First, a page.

Side Note: On the plus side, I’m nearly done planning the one man trip in August. I want to do something with a lot of exercise (Appalachian Trail?) , historical (Gettysburg? Williamsburg?), and fun. I thought I’d have my wife join, but she’ll have to work, and we won’t have the foster kids, yet. So, since my summer schedule is in, I have to take the time to go somewhere before vacationing becomes less frequent.
Side-Side Note: Cat Steven’s “Tea For The Tillerman” is the album for tea sipping today.
Here’s the track, “Wild World:” https://www.youtube.com/watch?v=qj4ibL1VqDo&list=PLtS_jNy6-K_ceZvwxJH93XrWUqu1huEAV&index=11
Listening to this on vinyl is especially enjoyable :)
Flavors: Wet Earth
The tuo has a smell unlike any raw puer I have encountered, almost like shu. There is an undercurrent of the distinctive Xiaguan aroma, but not as strong as in dry-stored tuos of similar age. The leaf is age-darkened almost to black. The dry leaf in a warmed gaiwan has the Xiaguan scent (tobacco? leather?) a little more strongly.
The tea is not old enough for the soup to be really red: it’s more of an orangey-bronze. The rinse and early steeps leave more of a floral dry cup scent than I have found with other Xiaguan teas, though this one is probably higher-grade starting material than any of the others I’ve tried.
It is going pretty good by the 3rd infusion. The characteristic Xiaguan taste and roughness is there, but is not overwhelming. There is more sweetness than I have previously found in Xiaguan tea, and some floral notes near the end of each cup. How much of this is down to the quality of the tea v. the storage I cannot guess. I am not tasting humid storage at all.
Things fall off pretty rapidly after about the 7th steep, and by the 9th I am lengthening the infusion time, and again after the 11th. Still, considering that I would discard other Xiaguan tuos by that time it’s doing pretty good. There is still some tartness, sweetness, and that distinctive Xiaguan whatever-it-is when I’m up to 2-minute steeping times, at which point I give it up.
I needed some powerful tea to get my head working, and this one did the trick. At the price, I think I would rather drink higher-grade young sheng from Yunnan Sourcing or White2Tea, but am glad I bought this.
Flavors: Stonefruits, Sweet, Tart
From the Sheng Olympics. Thanks to Liquid Proust for putting it together.
I had this immediately after the Whispering Sunshine. The 1st steep is sweeter with less spice. 2nd steep was more interesting than the 1st steep, but still suffers in comparison to the Whispering Sunshine. Lots of cha qi. By the 4th steep I’m noticing some spice that wasn’t really there before. Also has a bit more bite to it. Really feeling the cha qi. The spice gradually submerged the sweetness as the dominant flavor, but the tea never achieved the complexity of the Whispering Sunshine.I suspect this tea suffered by comparison to the Whispering Sunshine. I found myself liking it better (and raising the score) as I got to the later steeps. It’s a bit more approachable, though and I enjoyed it on an absolute basis.
From the Sheng Olympics. Tip of the cap to Liquid Proust for putting it together.
This is just the type of tea I love: fairly complex but not too heavy or bitter. I liked this immediately. Strong for a 1st steep, with spicy straw flavors and a long finish. Strong cha qi. 3rd steep (20 s): Really good texture right into the finish, which is long and powerful. Taste is still primarily spice and straw, but the exact nature of the spice varies. Got smoother in later steeps but was really nice. The cha qi started to let up after a few steeps, but if I hadn’t spaced out the session over an hour or so it would have hit me hard. I had about 8 steeps before I noticed it was fading. Might have been able to do a few more but was anxious to move on the the other CLT tea in the group.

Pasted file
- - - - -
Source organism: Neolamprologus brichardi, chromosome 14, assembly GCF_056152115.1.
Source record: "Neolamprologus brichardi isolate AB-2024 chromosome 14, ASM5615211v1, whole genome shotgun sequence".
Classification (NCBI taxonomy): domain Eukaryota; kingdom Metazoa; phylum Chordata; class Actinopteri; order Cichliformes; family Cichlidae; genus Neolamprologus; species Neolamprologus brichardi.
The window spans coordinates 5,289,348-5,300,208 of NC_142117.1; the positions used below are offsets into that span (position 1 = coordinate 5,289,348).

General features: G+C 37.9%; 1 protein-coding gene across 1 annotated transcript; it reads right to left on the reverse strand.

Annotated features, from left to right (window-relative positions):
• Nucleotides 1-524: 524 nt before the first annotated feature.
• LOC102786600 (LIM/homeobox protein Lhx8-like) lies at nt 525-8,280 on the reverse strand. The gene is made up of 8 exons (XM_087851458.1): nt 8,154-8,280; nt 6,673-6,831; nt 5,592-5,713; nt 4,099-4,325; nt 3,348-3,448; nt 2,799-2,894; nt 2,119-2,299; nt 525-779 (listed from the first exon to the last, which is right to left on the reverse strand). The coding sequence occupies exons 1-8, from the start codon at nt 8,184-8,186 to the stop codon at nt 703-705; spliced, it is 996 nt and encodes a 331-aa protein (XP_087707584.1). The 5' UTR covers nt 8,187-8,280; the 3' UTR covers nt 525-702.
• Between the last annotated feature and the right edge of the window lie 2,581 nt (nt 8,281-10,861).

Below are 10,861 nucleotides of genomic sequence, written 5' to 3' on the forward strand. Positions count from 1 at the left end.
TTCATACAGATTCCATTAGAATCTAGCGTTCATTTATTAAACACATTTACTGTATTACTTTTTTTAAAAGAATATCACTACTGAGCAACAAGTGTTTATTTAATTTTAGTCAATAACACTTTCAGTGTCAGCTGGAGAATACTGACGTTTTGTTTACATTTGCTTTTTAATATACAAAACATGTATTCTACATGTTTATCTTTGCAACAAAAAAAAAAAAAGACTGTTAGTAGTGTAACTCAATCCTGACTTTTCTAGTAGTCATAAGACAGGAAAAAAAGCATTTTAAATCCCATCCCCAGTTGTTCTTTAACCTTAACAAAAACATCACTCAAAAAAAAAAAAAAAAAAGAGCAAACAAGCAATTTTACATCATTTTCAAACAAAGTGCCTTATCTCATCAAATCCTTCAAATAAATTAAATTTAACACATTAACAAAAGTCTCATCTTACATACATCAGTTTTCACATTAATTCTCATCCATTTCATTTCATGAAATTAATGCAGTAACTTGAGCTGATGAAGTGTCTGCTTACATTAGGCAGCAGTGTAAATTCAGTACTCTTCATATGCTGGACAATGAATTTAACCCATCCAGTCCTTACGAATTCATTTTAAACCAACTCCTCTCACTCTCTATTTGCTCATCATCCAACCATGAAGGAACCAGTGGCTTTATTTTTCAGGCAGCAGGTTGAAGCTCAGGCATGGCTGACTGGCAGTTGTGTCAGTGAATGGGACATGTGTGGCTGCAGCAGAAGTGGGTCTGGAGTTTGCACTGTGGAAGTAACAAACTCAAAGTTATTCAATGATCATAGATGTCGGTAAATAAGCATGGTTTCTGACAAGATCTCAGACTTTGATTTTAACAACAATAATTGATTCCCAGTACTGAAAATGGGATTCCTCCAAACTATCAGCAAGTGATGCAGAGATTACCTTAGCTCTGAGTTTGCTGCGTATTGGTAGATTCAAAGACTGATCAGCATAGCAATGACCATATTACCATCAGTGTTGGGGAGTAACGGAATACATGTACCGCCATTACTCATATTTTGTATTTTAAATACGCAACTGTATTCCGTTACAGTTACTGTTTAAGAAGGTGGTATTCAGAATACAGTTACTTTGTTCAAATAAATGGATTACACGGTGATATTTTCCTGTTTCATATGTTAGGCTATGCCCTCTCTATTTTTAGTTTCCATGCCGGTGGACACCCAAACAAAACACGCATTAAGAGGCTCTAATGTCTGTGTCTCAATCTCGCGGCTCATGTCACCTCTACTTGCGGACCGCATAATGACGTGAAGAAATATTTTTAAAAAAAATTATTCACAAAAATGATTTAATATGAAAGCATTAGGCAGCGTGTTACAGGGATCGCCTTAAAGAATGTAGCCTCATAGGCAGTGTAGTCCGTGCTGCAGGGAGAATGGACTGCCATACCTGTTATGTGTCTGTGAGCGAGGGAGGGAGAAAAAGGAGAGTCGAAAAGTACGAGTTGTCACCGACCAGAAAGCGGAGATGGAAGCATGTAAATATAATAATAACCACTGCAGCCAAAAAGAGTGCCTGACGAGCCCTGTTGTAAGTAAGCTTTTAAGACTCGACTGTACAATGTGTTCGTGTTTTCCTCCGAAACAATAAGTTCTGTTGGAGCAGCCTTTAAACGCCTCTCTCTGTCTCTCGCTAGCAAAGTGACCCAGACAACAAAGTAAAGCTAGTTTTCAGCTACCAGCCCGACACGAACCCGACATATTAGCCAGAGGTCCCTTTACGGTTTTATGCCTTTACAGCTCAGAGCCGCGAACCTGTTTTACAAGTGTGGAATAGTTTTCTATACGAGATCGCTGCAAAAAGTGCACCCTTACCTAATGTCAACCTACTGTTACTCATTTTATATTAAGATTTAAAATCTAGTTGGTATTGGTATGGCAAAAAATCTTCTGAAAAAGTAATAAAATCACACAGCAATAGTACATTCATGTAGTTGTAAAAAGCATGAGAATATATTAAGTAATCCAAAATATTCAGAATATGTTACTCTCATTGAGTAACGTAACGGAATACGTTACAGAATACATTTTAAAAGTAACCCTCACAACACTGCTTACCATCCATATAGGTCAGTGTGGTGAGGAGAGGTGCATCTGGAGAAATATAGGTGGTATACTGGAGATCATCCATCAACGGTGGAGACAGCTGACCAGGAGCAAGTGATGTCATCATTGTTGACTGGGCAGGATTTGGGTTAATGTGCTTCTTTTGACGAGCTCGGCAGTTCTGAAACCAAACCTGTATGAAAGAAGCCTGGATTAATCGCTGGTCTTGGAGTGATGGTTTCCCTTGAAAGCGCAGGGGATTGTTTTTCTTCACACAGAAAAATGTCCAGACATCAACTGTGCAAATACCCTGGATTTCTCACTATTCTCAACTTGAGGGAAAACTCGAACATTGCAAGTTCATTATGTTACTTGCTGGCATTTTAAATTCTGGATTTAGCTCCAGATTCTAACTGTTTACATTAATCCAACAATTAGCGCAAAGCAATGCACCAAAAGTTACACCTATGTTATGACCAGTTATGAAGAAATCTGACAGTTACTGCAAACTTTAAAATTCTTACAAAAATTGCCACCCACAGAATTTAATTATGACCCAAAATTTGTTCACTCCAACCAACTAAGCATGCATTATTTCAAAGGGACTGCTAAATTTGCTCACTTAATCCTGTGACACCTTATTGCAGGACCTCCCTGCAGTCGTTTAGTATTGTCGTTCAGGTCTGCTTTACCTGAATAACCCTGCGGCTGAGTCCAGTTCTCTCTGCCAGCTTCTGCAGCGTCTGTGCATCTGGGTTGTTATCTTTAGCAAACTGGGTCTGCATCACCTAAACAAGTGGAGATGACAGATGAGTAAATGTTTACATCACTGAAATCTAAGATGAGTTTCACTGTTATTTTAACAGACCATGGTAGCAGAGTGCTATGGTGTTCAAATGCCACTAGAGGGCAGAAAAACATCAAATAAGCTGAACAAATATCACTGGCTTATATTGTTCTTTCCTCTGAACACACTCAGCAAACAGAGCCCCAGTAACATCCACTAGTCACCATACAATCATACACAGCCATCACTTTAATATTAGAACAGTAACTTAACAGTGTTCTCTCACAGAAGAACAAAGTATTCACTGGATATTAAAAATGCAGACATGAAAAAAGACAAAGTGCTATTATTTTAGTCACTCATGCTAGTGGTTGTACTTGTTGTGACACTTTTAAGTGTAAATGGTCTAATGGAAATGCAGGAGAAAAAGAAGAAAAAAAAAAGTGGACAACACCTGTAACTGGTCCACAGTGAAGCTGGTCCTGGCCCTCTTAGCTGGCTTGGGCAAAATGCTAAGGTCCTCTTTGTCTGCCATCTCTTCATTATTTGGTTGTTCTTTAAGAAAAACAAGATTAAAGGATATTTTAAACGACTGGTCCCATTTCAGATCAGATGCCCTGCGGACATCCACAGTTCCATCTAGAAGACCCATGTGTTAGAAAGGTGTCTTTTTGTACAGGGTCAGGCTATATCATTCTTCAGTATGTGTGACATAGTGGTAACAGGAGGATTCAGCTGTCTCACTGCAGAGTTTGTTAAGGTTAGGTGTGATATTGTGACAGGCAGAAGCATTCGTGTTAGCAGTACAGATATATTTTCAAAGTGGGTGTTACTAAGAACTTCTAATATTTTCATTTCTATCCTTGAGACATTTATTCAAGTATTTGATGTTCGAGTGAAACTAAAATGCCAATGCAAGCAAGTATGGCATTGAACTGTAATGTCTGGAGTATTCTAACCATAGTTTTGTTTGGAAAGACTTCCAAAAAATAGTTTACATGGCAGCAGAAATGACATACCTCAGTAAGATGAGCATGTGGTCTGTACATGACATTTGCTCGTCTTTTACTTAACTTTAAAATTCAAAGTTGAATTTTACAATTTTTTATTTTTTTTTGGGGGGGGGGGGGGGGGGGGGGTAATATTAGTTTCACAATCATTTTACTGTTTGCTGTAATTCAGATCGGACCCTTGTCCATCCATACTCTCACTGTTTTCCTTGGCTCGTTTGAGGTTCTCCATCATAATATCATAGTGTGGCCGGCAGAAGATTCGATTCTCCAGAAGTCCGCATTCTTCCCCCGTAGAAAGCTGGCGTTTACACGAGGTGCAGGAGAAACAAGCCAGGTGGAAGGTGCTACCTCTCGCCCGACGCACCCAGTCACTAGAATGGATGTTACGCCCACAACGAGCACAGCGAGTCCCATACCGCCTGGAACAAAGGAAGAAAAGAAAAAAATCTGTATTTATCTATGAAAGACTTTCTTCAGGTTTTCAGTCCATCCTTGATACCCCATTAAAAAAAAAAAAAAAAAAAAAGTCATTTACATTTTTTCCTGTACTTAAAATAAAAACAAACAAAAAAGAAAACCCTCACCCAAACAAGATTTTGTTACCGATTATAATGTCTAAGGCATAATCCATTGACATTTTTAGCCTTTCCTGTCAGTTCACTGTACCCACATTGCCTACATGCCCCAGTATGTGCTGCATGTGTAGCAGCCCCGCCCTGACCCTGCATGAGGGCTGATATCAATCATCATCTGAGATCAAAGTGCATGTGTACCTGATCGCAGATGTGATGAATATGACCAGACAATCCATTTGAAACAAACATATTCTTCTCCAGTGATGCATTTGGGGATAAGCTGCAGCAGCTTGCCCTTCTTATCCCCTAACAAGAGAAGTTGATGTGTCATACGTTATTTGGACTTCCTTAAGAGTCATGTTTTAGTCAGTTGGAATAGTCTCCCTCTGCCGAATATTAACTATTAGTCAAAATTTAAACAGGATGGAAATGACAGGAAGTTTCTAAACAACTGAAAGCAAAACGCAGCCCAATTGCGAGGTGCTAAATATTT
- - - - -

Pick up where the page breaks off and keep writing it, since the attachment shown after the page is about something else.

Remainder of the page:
2016 Sheng Olympics
I love this tea! It’s floral and fruity (grape) with a nice mild honey sweetness. Hardly any bitterness. Very smooth. It’s such a light sheng. I could drink this all day (which I have been today). I’m just annoyed I didn’t buy a cake of this when it was available. Oh, well, I’ve got plenty in my cupboard to sip down.
Flavors: Floral, Fruity, Grapes, Honey
2016 Sheng Olympics
Since I enjoyed the Whispering Sunshine yesterday, I thought I should move right into Hidden Song today.
This is very similar to Whispering Sunshine, but I do feel that it is more sheng and less white. If you drew a line between aged white and sheng – this would still be on the white side of the line but closer to sheng than the other one.
It’s pretty sweet, fruity, but it’s sharper (?) – not bitter, not astringent – but the notes are higher (brassier). What I’m not getting is the veggies – lots of others have commented on asparagus, greens, edamame – savoy – vegital. I didn’t find that – I got more fruit.
What I didn’t find in either of these was the earthiness – part of me thinks that pu’erh should be earthy, or at least I want it to be earthy.
I like this – and while I probably liked yesterdays better – this would have more chance of making it back into my cupboard, because it is more sheng like (of course it’s sold out so that’s really a non-issue).
2016 Sheng Olympics
This is really light and gentle. Zero bitterness – zero astringency. It’s pretty sweet, quite a bit fruity (grape earlier shifting more to apricot/peach later).
This is a really nice tea to drink. While I really like this, I don’t think it’s sheng ish ( and that’s probably why I like it). To my tastes this is more like an aged white or a moonlight but not quite as deep of flavors as those are. If I were reaching for this style of tea I would be more apt to reach for a really good moonlight.
Happy to have experienced this – had a couple of really nice afternoons with it – but I don’t think there is a place for this in my cupboard.